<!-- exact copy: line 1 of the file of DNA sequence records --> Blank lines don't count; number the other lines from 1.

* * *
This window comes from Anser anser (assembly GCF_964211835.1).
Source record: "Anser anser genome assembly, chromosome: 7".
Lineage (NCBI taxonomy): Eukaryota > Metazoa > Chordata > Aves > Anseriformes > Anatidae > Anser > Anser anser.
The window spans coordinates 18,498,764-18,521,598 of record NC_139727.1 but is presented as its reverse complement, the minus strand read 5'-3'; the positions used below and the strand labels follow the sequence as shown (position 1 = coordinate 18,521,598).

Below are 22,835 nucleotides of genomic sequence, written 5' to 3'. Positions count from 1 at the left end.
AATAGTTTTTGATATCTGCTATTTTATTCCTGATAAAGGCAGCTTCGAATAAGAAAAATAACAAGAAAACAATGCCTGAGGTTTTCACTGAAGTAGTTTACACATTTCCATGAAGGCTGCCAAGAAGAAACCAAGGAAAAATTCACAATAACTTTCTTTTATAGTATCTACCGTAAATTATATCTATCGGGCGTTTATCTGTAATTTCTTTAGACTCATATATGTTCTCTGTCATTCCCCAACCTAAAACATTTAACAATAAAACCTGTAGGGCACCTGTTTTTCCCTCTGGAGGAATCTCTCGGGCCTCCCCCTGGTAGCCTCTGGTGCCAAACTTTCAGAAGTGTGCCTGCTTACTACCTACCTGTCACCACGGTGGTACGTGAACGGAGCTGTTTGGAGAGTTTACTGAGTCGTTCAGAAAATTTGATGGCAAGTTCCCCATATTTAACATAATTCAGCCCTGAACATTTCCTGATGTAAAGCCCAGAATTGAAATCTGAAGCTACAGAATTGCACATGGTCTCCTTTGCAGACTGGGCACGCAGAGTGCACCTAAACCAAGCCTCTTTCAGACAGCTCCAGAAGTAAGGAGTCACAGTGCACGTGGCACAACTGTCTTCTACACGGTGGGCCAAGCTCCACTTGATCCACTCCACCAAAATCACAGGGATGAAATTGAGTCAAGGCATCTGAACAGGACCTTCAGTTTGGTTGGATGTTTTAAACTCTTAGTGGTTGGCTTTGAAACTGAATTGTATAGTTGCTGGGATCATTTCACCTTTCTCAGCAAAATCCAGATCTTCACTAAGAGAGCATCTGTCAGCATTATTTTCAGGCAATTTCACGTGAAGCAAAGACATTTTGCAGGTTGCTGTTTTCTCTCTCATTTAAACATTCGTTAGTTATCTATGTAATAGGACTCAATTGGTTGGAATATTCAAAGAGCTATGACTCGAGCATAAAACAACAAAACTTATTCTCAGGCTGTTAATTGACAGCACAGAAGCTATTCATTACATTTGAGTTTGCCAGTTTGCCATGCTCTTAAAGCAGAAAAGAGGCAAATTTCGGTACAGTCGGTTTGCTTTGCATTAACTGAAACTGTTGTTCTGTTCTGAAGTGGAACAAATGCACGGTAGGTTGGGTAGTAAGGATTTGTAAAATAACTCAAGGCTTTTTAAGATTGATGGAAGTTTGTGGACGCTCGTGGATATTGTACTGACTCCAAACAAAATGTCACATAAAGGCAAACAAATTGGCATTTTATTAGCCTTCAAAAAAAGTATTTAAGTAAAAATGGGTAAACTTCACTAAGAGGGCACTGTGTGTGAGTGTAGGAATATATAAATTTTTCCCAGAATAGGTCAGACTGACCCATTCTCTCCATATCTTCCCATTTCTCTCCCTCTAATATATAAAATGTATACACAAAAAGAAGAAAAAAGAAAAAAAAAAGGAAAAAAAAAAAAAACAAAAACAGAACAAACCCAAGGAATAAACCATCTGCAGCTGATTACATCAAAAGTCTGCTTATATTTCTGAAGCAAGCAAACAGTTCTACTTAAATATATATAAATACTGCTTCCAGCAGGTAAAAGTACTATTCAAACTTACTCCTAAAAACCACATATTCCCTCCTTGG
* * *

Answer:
This window comes from Anser anser (assembly GCF_964211835.1).